Brighter Future: Studying the Economics of Solar Panels in U.S.
Economics major Jesse Bennett ’19 is spending this summer working on an empirical analysis of U.S. data on installation of solar panels. Because states, and sometimes counties, differ in the incentives they provide to consumers and producers, the main focus of the research is to understand which incentives are most effective.
What are you working on this summer?
For my Levitt project, I’m analyzing the effects that various policies have on the diffusion of photovoltaic cells (solar panels) in the United States. Right now, the focus of my research is to contrast the effectiveness of production subsidies versus consumption subsidies. If a local, state, or federal government has a limited number of dollars to spend on renewable energy, we should know where that money is best spent.
In order to look at the effects of different policies on solar panel installations, I’ll be using data gathered from the US Census and other sources for a statistical analysis. The goal is to measure the effects of different variables on the amount of photovoltaic power installed in a local geographic region. For now, I’m focusing my research on California since it has the most extensive data on photovoltaics available.
What drew you to this project?
I’ve had an interest in environmentalism since I took AP Environmental Science my senior year of high school. As a result, throughout my time at Hamilton, I took classes to study the impact that humans have on the environment. I’ve looked at the issue from a scientific perspective in my geosciences courses and from a humanities perspective in my history courses.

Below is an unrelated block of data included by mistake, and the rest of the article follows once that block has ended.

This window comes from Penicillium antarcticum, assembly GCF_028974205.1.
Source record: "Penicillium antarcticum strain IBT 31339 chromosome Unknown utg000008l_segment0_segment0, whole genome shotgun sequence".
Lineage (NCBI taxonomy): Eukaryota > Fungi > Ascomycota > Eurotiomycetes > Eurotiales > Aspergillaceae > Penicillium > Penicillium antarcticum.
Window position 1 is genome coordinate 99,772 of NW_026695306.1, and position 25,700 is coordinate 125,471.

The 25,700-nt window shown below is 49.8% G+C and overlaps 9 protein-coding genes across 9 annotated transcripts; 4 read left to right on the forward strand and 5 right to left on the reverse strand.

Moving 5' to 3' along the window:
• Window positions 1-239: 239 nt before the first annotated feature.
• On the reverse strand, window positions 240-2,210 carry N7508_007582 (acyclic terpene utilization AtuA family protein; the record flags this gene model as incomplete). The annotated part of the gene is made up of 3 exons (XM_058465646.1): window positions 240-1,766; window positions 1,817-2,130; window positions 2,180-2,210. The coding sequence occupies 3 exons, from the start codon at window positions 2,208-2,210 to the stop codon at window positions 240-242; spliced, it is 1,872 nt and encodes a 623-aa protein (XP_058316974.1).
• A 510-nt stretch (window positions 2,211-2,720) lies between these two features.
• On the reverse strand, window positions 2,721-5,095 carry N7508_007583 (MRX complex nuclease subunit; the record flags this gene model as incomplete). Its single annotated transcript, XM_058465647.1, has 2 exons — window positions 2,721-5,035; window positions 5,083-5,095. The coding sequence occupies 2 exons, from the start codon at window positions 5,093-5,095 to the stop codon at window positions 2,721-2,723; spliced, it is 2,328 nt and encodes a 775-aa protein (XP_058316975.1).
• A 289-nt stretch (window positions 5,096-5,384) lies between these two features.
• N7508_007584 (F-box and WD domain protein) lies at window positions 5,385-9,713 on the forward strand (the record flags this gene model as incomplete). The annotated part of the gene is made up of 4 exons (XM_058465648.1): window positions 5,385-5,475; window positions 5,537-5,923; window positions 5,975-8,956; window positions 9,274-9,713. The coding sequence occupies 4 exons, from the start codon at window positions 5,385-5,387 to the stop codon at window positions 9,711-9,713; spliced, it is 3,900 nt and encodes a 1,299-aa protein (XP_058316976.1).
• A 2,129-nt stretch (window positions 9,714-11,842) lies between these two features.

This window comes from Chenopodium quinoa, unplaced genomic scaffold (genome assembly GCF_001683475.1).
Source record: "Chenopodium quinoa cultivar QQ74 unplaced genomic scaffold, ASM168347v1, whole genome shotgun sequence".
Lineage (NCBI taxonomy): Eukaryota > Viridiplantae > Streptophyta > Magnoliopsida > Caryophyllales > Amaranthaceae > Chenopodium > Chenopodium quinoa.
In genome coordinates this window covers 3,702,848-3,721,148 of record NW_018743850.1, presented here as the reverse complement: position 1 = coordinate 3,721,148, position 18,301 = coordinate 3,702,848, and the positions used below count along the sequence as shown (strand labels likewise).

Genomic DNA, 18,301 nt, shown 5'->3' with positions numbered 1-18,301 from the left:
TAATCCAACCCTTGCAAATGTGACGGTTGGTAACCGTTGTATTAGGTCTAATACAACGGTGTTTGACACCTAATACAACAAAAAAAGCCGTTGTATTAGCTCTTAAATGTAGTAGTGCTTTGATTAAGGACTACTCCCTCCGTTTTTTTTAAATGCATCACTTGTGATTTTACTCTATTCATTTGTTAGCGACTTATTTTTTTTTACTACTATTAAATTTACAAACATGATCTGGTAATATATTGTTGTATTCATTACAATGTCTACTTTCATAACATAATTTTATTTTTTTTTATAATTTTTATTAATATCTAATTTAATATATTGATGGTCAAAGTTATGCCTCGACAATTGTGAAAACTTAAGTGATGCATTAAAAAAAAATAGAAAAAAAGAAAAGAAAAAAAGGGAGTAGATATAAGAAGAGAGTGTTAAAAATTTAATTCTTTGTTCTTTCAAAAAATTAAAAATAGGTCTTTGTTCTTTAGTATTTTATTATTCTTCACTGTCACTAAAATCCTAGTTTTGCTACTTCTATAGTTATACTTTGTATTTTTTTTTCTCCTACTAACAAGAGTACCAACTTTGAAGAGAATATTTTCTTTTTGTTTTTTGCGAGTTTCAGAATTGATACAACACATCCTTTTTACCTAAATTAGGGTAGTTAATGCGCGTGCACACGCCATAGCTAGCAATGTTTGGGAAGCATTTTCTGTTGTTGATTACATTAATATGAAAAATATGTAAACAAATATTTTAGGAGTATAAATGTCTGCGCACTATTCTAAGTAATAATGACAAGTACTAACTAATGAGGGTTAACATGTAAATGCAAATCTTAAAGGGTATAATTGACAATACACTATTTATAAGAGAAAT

Hometown: Rochester, N.Y.
High School: Pittsford Sutherland High School
Since I’m an economics major, I registered for Environmental Economics with Professor of Economics Julio Videras in fall 2017. I really enjoyed learning the material as well as working with Professor Videras. One day, I asked him if there was any research he was working on that we could potentially work on together so that I could apply for a Levitt. Together, we came up with this project in a very new and important field of research. It supports my passion for economics as well as environmentalism.
What’s an average day for you on the job?
Throughout this project, my average day consists of work from my laptop in my hometown. After I wake up in the morning and go through my usual routine, I'll pack up my backpack, my lunch, and head to the local town library. I'll find myself a nice comfortable corner near an outlet and I'll get to work on the project, scouring the Internet for data and journal articles. Sometimes I'll pop on over to the Starbucks next door for a quick pick-me-up.
Since I don’t need very many resources to work on my project, I can work from anywhere. For example, I worked out of Boston for a few days earlier this summer while I helped my older sister move out of her apartment.
I really like the independence that this project provides. I have complete autonomy and can choose when, where, and how long I want to work, so long as I reach my self-imposed deadlines.
Where do you see yourself in the future, career-wise?
This project helped spark my passion in a field that is increasingly important as climate change continues to be a significant concern. I’m planning to apply to graduate school in this field sometime in the future.
Research is a significant aspect of graduate-level economics, so this project provides me with first-hand experience, teaching me what it’s like to conduct academic research.